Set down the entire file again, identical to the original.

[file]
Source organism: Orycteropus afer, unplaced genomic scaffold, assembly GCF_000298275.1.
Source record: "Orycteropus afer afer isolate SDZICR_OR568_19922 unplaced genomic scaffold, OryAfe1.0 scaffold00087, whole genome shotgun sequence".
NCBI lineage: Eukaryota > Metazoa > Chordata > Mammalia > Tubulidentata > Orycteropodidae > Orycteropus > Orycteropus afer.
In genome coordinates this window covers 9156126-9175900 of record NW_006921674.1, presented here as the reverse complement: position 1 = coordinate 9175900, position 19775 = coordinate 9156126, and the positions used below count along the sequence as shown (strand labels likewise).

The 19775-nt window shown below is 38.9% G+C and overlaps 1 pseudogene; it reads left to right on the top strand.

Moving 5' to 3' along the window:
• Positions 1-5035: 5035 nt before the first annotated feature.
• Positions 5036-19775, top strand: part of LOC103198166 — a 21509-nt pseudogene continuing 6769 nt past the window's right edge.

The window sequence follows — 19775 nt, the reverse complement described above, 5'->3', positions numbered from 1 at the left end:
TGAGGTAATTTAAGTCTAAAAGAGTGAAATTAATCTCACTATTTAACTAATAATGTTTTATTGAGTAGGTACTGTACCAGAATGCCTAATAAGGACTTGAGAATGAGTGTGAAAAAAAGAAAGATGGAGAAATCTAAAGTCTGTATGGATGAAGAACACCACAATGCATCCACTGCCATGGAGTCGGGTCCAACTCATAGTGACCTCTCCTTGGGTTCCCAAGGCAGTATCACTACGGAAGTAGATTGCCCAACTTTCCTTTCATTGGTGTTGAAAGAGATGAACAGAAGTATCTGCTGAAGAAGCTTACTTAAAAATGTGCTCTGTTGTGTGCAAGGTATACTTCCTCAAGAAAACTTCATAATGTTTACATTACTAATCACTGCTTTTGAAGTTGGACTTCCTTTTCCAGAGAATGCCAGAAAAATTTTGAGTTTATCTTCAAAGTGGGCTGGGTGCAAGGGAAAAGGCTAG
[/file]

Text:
Source organism: Orycteropus afer, unplaced genomic scaffold, assembly GCF_000298275.1.
Source record: "Orycteropus afer afer isolate SDZICR_OR568_19922 unplaced genomic scaffold, OryAfe1.0 scaffold00087, whole genome shotgun sequence".
NCBI lineage: Eukaryota > Metazoa > Chordata > Mammalia > Tubulidentata > Orycteropodidae > Orycteropus > Orycteropus afer.
In genome coordinates this window covers 9156126-9175900 of record NW_006921674.1, presented here as the reverse complement: position 1 = coordinate 9175900, position 19775 = coordinate 9156126, and the positions used below count along the sequence as shown (strand labels likewise).

The 19775-nt window shown below is 38.9% G+C and overlaps 1 pseudogene; it reads left to right on the top strand.

Moving 5' to 3' along the window:
• Positions 1-5035: 5035 nt before the first annotated feature.
• Positions 5036-19775, top strand: part of LOC103198166 — a 21509-nt pseudogene continuing 6769 nt past the window's right edge.

The window sequence follows — 19775 nt, the reverse complement described above, 5'->3', positions numbered from 1 at the left end:
TGAGGTAATTTAAGTCTAAAAGAGTGAAATTAATCTCACTATTTAACTAATAATGTTTTATTGAGTAGGTACTGTACCAGAATGCCTAATAAGGACTTGAGAATGAGTGTGAAAAAAAGAAAGATGGAGAAATCTAAAGTCTGTATGGATGAAGAACACCACAATGCATCCACTGCCATGGAGTCGGGTCCAACTCATAGTGACCTCTCCTTGGGTTCCCAAGGCAGTATCACTACGGAAGTAGATTGCCCAACTTTCCTTTCATTGGTGTTGAAAGAGATGAACAGAAGTATCTGCTGAAGAAGCTTACTTAAAAATGTGCTCTGTTGTGTGCAAGGTATACTTCCTCAAGAAAACTTCATAATGTTTACATTACTAATCACTGCTTTTGAAGTTGGACTTCCTTTTCCAGAGAATGCCAGAAAAATTTTGAGTTTATCTTCAAAGTGGGCTGGGTGCAAGGGAAAAGGCTAG